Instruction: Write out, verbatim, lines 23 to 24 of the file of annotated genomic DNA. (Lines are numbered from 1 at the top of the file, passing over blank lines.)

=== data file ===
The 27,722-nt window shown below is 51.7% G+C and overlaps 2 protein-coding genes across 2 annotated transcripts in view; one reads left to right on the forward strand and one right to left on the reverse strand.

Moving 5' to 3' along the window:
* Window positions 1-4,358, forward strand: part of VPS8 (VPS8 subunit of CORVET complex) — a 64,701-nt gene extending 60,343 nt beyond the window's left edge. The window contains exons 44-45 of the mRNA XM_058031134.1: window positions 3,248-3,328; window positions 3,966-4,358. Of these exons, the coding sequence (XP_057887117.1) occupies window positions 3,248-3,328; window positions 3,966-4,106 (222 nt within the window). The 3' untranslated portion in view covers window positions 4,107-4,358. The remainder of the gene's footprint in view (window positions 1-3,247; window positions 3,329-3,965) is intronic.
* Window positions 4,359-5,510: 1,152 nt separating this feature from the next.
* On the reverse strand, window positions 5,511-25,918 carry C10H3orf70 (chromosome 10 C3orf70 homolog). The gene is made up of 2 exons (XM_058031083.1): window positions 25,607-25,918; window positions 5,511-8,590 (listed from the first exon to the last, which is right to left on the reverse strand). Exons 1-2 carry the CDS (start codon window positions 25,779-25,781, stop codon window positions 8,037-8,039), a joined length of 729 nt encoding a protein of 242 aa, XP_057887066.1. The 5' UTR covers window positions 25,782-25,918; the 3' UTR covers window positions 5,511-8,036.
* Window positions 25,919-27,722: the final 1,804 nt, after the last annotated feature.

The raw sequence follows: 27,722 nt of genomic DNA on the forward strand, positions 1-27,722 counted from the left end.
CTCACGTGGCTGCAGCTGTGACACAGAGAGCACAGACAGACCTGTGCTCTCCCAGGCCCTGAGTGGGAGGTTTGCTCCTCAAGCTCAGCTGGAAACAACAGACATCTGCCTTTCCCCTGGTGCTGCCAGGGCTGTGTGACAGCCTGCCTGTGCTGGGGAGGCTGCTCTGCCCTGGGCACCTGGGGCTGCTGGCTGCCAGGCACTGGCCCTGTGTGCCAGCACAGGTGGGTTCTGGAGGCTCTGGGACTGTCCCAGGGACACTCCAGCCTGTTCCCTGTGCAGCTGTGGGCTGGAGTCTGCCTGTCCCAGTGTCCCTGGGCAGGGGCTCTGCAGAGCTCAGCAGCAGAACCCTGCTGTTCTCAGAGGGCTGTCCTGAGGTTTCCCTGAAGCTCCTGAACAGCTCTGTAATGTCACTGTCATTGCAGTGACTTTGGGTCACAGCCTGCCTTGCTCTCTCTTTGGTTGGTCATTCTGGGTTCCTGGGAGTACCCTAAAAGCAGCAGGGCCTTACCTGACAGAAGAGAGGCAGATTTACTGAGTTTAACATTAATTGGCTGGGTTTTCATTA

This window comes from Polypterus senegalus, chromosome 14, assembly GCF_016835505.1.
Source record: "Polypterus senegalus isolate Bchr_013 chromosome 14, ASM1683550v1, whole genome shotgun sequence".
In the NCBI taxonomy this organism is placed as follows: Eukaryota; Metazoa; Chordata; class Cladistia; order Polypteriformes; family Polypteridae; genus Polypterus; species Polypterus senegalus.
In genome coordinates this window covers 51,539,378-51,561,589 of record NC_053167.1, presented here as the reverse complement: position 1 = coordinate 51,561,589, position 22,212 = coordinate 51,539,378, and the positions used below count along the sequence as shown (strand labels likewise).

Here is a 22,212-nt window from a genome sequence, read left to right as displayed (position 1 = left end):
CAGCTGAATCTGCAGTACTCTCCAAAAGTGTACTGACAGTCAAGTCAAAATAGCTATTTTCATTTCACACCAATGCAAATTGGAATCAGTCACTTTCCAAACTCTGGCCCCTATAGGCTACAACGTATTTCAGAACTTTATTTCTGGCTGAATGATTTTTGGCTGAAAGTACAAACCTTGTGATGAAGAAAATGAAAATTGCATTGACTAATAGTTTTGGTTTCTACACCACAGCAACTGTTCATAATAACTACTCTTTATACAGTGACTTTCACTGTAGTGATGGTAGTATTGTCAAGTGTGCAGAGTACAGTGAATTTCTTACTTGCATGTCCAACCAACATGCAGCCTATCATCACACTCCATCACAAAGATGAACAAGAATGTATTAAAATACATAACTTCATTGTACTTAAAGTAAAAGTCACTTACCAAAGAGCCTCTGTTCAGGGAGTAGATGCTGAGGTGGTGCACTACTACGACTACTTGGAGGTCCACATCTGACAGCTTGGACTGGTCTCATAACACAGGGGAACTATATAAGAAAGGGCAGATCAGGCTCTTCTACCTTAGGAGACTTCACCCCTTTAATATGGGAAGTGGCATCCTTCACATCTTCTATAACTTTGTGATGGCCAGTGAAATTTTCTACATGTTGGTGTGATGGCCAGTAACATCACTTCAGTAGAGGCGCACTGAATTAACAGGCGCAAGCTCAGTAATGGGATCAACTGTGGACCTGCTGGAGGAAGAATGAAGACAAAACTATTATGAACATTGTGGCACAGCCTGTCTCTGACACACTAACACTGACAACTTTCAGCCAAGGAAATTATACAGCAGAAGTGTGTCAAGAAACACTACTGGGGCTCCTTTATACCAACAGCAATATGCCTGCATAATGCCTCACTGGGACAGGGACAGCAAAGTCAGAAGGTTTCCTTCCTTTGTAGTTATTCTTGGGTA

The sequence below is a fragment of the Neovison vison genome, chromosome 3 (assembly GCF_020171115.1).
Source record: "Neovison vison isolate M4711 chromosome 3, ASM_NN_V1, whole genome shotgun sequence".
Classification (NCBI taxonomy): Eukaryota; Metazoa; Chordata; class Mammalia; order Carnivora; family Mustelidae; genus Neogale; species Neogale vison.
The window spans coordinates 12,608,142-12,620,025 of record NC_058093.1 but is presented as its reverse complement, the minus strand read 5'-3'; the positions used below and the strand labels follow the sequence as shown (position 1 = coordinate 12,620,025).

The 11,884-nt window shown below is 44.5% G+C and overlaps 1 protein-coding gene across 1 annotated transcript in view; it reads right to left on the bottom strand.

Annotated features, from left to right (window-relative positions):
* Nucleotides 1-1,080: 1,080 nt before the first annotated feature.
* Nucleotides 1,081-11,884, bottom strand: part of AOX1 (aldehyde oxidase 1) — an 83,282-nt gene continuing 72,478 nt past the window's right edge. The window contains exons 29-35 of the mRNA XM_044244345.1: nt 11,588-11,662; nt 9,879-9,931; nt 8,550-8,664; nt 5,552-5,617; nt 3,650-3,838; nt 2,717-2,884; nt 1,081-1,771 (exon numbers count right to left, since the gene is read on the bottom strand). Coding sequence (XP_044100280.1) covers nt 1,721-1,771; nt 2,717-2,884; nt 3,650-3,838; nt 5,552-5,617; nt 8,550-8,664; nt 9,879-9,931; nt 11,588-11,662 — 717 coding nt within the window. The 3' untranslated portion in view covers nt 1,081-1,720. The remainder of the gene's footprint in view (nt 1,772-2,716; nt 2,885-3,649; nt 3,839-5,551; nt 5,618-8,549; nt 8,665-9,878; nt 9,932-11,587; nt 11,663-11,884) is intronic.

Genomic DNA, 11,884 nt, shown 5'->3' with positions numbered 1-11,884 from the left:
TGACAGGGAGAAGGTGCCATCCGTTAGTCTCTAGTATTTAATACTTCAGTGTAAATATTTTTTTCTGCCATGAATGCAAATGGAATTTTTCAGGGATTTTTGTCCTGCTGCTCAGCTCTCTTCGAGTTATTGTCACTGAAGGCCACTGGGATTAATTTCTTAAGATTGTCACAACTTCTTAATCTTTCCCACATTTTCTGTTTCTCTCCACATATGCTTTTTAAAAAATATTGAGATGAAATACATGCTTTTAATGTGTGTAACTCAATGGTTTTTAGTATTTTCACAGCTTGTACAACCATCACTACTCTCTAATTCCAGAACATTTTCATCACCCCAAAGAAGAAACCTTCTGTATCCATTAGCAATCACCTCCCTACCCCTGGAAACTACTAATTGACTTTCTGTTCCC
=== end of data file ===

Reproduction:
Genomic DNA, 11,884 nt, shown 5'->3' with positions numbered 1-11,884 from the left:
TGACAGGGAGAAGGTGCCATCCGTTAGTCTCTAGTATTTAATACTTCAGTGTAAATATTTTTTTCTGCCATGAATGCAAATGGAATTTTTCAGGGATTTTTGTCCTGCTGCTCAGCTCTCTTCGAGTTATTGTCACTGAAGGCCACTGGGATTAATTTCTTAAGATTGTCACAACTTCTTAATCTTTCCCACATTTTCTGTTTCTCTCCACATATGCTTTTTAAAAAATATTGAGATGAAATACATGCTTTTAATGTGTGTAACTCAATGGTTTTTAGTATTTTCACAGCTTGTACAACCATCACTACTCTCTAATTCCAGAACATTTTCATCACCCCAAAGAAGAAACCTTCTGTATCCATTAGCAATCACCTCCCTACCCCTGGAAACTACTAATTGACTTTCTGTTCCC